The tea retains a lot of the brightness, freshness, and sweetness brewed lightly, using relatively short infusion times (around 20 to 30 seconds, using a typical proportion of tea to water for the approach).  It really seemed a matter of preference, that someone else might like the tea prepared stronger, where a normal Western brewing approach typically lands, and without significant astringency issues to work around it's not as if it doesn't work well stronger too.

It would seem to make perfect sense to me to prepare the tea more than one way and see how that varied it.  Since I bought this tea--it's not just a provided sample--I'll keep experimenting with it, although that definitely relates more to a preference to mess around than a potential to improve results.

Ranking the tea in the Longjing spectrum

One last thing:  how well did I like it, how would I judge the grade?  I think this tea gives up little or nothing related to other better Longjing versions I've tried related to feel, aftertaste, and sweetness; it's obviously very good tea.  The related fullness, creaminess, freshness, and brightness are all where they should be.  I don't remember ever noticing this much fuzz / down in a tea, which is a good thing, a sign of early leaves, per my understanding (this is already long of I'd go into more on that, but you can Google it).

Related to taste range it's a good version of a quality tea, I'm just less certain that it stands out as matching the best version I've ever tried, related to my own preferences.  That one really nice Longjing I tried last year showed off plenty of that one characteristic flavor element as soon as you opened the package, with the scent filling the room, even more fresh and intense in the brewed tea.  I think the aspect range for this tea wasn't far off that one's but it struck a different balance related to proportion of fresh cut hay element versus nuttiness / toasted rice.  It's splitting hairs, but then that's how I see a full description of a fresh Longjing working out, either you split the hairs, consider grade and also bring in subjective preference, or a review is just a flavor-list half measure.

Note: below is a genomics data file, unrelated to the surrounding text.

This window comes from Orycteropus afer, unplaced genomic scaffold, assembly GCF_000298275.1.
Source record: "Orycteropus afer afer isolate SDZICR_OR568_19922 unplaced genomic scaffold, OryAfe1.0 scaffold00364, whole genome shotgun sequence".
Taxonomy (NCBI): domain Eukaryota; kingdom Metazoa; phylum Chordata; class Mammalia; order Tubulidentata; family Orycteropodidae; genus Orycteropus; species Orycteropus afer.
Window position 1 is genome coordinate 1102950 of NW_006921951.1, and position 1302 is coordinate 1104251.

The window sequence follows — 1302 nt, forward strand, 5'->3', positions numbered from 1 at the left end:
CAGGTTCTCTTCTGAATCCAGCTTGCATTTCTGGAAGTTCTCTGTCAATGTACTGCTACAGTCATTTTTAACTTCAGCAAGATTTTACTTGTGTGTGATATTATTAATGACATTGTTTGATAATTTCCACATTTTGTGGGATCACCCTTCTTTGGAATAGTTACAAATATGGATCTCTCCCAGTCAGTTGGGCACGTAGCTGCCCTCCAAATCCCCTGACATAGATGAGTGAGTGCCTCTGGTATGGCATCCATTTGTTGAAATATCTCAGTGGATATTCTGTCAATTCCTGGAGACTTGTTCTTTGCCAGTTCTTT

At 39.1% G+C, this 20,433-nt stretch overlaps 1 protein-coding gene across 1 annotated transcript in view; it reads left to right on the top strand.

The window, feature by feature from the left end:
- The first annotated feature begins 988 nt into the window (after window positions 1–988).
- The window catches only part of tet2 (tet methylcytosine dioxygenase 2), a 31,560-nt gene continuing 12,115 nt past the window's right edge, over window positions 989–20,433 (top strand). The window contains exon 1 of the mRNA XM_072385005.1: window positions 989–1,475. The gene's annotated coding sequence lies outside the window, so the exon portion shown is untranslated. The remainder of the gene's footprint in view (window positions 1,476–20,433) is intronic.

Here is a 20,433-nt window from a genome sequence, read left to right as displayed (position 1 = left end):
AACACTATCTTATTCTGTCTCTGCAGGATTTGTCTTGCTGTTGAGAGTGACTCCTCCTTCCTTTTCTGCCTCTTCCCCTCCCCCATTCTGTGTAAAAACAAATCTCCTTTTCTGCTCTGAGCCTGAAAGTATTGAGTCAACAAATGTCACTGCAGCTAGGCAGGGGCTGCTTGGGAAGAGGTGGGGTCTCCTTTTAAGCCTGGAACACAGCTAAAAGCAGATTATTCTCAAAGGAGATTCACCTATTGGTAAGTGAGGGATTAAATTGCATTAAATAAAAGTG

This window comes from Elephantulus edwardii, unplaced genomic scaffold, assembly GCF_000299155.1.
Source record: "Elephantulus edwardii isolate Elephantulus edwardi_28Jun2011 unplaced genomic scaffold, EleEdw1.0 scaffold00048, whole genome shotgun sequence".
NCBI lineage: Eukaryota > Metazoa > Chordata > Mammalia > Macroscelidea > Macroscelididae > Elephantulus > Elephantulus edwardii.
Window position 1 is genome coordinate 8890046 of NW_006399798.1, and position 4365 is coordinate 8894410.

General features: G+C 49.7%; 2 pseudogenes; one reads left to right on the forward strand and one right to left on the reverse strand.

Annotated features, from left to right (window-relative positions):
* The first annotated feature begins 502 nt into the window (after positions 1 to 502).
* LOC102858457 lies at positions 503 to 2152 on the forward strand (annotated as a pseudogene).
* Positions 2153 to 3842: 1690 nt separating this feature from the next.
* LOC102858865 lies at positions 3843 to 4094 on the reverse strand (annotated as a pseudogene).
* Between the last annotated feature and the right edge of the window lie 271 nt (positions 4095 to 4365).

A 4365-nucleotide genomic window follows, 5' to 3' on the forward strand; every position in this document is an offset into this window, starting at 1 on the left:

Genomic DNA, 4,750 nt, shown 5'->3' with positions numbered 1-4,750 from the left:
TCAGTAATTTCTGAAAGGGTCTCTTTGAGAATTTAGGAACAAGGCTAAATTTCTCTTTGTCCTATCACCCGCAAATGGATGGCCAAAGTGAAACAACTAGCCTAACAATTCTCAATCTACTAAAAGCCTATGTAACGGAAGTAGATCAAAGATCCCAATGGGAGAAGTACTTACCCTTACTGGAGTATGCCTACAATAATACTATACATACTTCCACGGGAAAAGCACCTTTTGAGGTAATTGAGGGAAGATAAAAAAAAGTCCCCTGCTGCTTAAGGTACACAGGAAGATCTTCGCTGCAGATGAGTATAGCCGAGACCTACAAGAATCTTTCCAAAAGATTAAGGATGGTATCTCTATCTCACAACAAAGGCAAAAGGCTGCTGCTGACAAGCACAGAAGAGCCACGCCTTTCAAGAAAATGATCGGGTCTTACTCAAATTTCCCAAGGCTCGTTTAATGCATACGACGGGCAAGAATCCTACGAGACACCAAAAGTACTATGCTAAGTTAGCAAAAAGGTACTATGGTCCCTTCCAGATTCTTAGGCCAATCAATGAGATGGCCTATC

Do I remember that tea right, I wonder; that was awhile back.  If I'd been drinking lower end green teas prior to trying that maybe the shift in level made it stand out as more exceptional than it really was.  Or maybe its status grew in my mind over time.  Or maybe I'm just not drinking green teas much lately, off that page for preference, and I'm rating it lower for an underlying preference shift away from the general green tea type.  In any case I'm just passing on my best guess, which is really all any tea reviewer ever does, although write-ups tend to get presented as relatively objective takes.

I should note that the source for that other tea wasn't an online vendor.  That friend goes out of his way to review and source competition grade teas from as direct sources as possible, and has for years, in a professional capacity.  If someone walked into a random shop or cafe to buy Longjing it almost certainly wouldn't be on that level, true here in Bangkok as well, or probably as good as this tea, for that matter.  I probably should try to verify that though; I've been meaning to go to Chinatown anyway, so I might as well try another version from there.

There was just a discussion thread about "The best green tea in the world" on the Tea Chat forum and someone mentioned a preference to buy teas at less than $1 a gram, which is a relevant part of that general grade issue.  Longjing is a high-profile and highly demanded type of tea, particularly for good quality, region-specific, early harvest versions.  A tea being sold at $1 a gram implies something about quality level, as does costing substantially more or less.  At a guess this tea I'm reviewing is quite good for the cost range it's in, although that seems a bit speculative on my part, given that I'm not trying out lots of sources of Longjing, I just drink it from different sources every year.

I'm also more or less penalizing the tea in description and evaluation for being a green tea, which is strange, since that's exactly what it's supposed to be.  To be clear I love Longjing especially for being distinct from that typical green tea character range, for not being grassy or vegetal, for tasting fresh but mostly in the range of nuts and toasted rice.  It would be completely possible for someone else to switch that around, and prefer this tea over any other they've ever tried precisely for striking the aspects balance it does.  I'm not even sure that actually relates to quality, that there could be plenty of stylistic difference beyond that one concern, just within a narrow range in this case.  I glanced around at some references about Longjing in writing this and one said a touch of vegetal nature of a specific kind identified the most sought types from the right region, and maybe that's exactly what I was tasting.

All in all it's a great tea, very fresh and positive, expressing a wonderful range of positive attributes.  It doesn't feel much like Spring here, being half-way through our Thai hot season, but it feels more like it for drinking this tea.

Testing a video addition, a Pikachu attack enactment, nothing to do with tea

Tuesday, May 9, 2017

Masala chai pumpkin pie, really cooking with tea

I made a masala chai rice pudding not so long ago, but didn't actually add tea, only the related spice blend.  That worked out really well, just drawing on the spicing mix, but I couldn't help but wonder how it would've turned out with tea as a flavor element.  I'd written here about how to make pumpkin pie from scratch, awhile back, so it was just a matter of putting it all together in another desert, with tea as an ingredient this time.